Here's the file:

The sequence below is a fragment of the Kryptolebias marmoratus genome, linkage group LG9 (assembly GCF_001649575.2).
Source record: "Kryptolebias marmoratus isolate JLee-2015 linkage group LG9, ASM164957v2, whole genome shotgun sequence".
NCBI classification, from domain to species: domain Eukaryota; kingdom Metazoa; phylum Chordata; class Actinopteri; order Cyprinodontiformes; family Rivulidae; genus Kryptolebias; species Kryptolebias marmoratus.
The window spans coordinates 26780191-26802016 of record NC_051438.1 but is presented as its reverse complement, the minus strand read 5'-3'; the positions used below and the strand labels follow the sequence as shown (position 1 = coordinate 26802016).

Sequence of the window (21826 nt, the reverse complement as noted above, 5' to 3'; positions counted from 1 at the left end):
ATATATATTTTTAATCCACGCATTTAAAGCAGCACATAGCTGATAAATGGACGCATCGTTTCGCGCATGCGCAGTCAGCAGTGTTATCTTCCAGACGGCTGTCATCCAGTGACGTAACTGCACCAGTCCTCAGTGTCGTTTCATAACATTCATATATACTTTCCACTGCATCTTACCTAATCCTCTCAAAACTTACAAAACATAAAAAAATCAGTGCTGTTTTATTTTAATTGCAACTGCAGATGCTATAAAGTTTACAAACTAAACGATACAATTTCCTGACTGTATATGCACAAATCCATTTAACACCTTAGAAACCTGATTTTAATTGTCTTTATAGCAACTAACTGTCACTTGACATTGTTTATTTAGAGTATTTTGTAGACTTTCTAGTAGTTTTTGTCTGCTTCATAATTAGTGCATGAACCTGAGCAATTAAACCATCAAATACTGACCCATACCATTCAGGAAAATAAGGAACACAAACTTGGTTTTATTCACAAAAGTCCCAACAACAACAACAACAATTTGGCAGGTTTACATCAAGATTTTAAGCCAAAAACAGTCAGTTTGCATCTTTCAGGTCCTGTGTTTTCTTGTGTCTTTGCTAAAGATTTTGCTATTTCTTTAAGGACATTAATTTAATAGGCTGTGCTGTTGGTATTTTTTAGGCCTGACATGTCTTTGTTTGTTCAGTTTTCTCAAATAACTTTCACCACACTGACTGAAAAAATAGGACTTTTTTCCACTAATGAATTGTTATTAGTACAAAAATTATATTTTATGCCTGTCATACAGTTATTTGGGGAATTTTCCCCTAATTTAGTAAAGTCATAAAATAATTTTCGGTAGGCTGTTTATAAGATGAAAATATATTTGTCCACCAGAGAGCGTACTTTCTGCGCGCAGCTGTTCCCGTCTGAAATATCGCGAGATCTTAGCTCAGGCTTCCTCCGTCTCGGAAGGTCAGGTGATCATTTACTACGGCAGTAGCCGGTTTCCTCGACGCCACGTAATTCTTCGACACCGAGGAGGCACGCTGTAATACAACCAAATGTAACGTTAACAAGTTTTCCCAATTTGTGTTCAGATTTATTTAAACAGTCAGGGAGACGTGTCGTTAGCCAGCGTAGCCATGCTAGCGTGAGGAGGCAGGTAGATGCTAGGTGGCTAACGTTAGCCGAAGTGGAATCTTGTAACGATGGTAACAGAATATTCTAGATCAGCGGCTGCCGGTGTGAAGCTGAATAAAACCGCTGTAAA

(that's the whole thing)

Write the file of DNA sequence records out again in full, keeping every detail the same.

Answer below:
The sequence below is a fragment of the Kryptolebias marmoratus genome, linkage group LG9 (assembly GCF_001649575.2).
Source record: "Kryptolebias marmoratus isolate JLee-2015 linkage group LG9, ASM164957v2, whole genome shotgun sequence".
NCBI classification, from domain to species: domain Eukaryota; kingdom Metazoa; phylum Chordata; class Actinopteri; order Cyprinodontiformes; family Rivulidae; genus Kryptolebias; species Kryptolebias marmoratus.
The window spans coordinates 26780191-26802016 of record NC_051438.1 but is presented as its reverse complement, the minus strand read 5'-3'; the positions used below and the strand labels follow the sequence as shown (position 1 = coordinate 26802016).

Sequence of the window (21826 nt, the reverse complement as noted above, 5' to 3'; positions counted from 1 at the left end):
ATATATATTTTTAATCCACGCATTTAAAGCAGCACATAGCTGATAAATGGACGCATCGTTTCGCGCATGCGCAGTCAGCAGTGTTATCTTCCAGACGGCTGTCATCCAGTGACGTAACTGCACCAGTCCTCAGTGTCGTTTCATAACATTCATATATACTTTCCACTGCATCTTACCTAATCCTCTCAAAACTTACAAAACATAAAAAAATCAGTGCTGTTTTATTTTAATTGCAACTGCAGATGCTATAAAGTTTACAAACTAAACGATACAATTTCCTGACTGTATATGCACAAATCCATTTAACACCTTAGAAACCTGATTTTAATTGTCTTTATAGCAACTAACTGTCACTTGACATTGTTTATTTAGAGTATTTTGTAGACTTTCTAGTAGTTTTTGTCTGCTTCATAATTAGTGCATGAACCTGAGCAATTAAACCATCAAATACTGACCCATACCATTCAGGAAAATAAGGAACACAAACTTGGTTTTATTCACAAAAGTCCCAACAACAACAACAACAATTTGGCAGGTTTACATCAAGATTTTAAGCCAAAAACAGTCAGTTTGCATCTTTCAGGTCCTGTGTTTTCTTGTGTCTTTGCTAAAGATTTTGCTATTTCTTTAAGGACATTAATTTAATAGGCTGTGCTGTTGGTATTTTTTAGGCCTGACATGTCTTTGTTTGTTCAGTTTTCTCAAATAACTTTCACCACACTGACTGAAAAAATAGGACTTTTTTCCACTAATGAATTGTTATTAGTACAAAAATTATATTTTATGCCTGTCATACAGTTATTTGGGGAATTTTCCCCTAATTTAGTAAAGTCATAAAATAATTTTCGGTAGGCTGTTTATAAGATGAAAATATATTTGTCCACCAGAGAGCGTACTTTCTGCGCGCAGCTGTTCCCGTCTGAAATATCGCGAGATCTTAGCTCAGGCTTCCTCCGTCTCGGAAGGTCAGGTGATCATTTACTACGGCAGTAGCCGGTTTCCTCGACGCCACGTAATTCTTCGACACCGAGGAGGCACGCTGTAATACAACCAAATGTAACGTTAACAAGTTTTCCCAATTTGTGTTCAGATTTATTTAAACAGTCAGGGAGACGTGTCGTTAGCCAGCGTAGCCATGCTAGCGTGAGGAGGCAGGTAGATGCTAGGTGGCTAACGTTAGCCGAAGTGGAATCTTGTAACGATGGTAACAGAATATTCTAGATCAGCGGCTGCCGGTGTGAAGCTGAATAAAACCGCTGTAAA